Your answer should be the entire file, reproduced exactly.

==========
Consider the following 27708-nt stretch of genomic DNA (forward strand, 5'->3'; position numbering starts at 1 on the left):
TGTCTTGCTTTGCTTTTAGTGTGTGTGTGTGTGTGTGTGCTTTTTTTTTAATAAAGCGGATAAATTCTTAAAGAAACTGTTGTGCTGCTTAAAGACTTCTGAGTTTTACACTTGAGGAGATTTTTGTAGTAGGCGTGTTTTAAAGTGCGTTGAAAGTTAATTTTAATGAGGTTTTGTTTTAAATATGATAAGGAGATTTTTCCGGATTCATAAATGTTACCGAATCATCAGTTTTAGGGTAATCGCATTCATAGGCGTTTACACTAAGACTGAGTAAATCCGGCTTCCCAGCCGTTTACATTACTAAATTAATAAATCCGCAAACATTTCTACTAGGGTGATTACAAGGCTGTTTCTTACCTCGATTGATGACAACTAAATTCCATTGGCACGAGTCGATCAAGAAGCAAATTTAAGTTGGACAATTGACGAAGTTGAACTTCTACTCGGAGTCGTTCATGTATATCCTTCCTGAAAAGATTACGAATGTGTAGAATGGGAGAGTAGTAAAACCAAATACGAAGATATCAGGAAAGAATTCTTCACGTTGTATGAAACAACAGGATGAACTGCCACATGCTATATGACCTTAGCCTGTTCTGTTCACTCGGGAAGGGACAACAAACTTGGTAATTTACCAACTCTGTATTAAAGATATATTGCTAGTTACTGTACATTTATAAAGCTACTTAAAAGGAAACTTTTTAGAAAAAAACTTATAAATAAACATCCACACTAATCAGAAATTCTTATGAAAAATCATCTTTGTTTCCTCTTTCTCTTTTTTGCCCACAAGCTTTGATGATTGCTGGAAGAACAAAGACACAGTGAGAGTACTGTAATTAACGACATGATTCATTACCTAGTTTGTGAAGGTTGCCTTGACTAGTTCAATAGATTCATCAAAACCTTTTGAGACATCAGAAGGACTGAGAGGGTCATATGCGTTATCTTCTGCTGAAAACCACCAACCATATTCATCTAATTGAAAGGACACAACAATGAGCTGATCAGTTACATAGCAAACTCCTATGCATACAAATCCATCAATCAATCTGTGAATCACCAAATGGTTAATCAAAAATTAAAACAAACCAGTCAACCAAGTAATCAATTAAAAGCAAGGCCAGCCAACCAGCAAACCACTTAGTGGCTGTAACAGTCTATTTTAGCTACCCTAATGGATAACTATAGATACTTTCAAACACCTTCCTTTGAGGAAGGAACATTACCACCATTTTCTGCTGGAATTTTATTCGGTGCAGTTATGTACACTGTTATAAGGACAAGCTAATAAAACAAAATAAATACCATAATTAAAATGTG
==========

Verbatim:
Consider the following 27708-nt stretch of genomic DNA (forward strand, 5'->3'; position numbering starts at 1 on the left):
TGTCTTGCTTTGCTTTTAGTGTGTGTGTGTGTGTGTGTGCTTTTTTTTTAATAAAGCGGATAAATTCTTAAAGAAACTGTTGTGCTGCTTAAAGACTTCTGAGTTTTACACTTGAGGAGATTTTTGTAGTAGGCGTGTTTTAAAGTGCGTTGAAAGTTAATTTTAATGAGGTTTTGTTTTAAATATGATAAGGAGATTTTTCCGGATTCATAAATGTTACCGAATCATCAGTTTTAGGGTAATCGCATTCATAGGCGTTTACACTAAGACTGAGTAAATCCGGCTTCCCAGCCGTTTACATTACTAAATTAATAAATCCGCAAACATTTCTACTAGGGTGATTACAAGGCTGTTTCTTACCTCGATTGATGACAACTAAATTCCATTGGCACGAGTCGATCAAGAAGCAAATTTAAGTTGGACAATTGACGAAGTTGAACTTCTACTCGGAGTCGTTCATGTATATCCTTCCTGAAAAGATTACGAATGTGTAGAATGGGAGAGTAGTAAAACCAAATACGAAGATATCAGGAAAGAATTCTTCACGTTGTATGAAACAACAGGATGAACTGCCACATGCTATATGACCTTAGCCTGTTCTGTTCACTCGGGAAGGGACAACAAACTTGGTAATTTACCAACTCTGTATTAAAGATATATTGCTAGTTACTGTACATTTATAAAGCTACTTAAAAGGAAACTTTTTAGAAAAAAACTTATAAATAAACATCCACACTAATCAGAAATTCTTATGAAAAATCATCTTTGTTTCCTCTTTCTCTTTTTTGCCCACAAGCTTTGATGATTGCTGGAAGAACAAAGACACAGTGAGAGTACTGTAATTAACGACATGATTCATTACCTAGTTTGTGAAGGTTGCCTTGACTAGTTCAATAGATTCATCAAAACCTTTTGAGACATCAGAAGGACTGAGAGGGTCATATGCGTTATCTTCTGCTGAAAACCACCAACCATATTCATCTAATTGAAAGGACACAACAATGAGCTGATCAGTTACATAGCAAACTCCTATGCATACAAATCCATCAATCAATCTGTGAATCACCAAATGGTTAATCAAAAATTAAAACAAACCAGTCAACCAAGTAATCAATTAAAAGCAAGGCCAGCCAACCAGCAAACCACTTAGTGGCTGTAACAGTCTATTTTAGCTACCCTAATGGATAACTATAGATACTTTCAAACACCTTCCTTTGAGGAAGGAACATTACCACCATTTTCTGCTGGAATTTTATTCGGTGCAGTTATGTACACTGTTATAAGGACAAGCTAATAAAACAAAATAAATACCATAATTAAAATGTG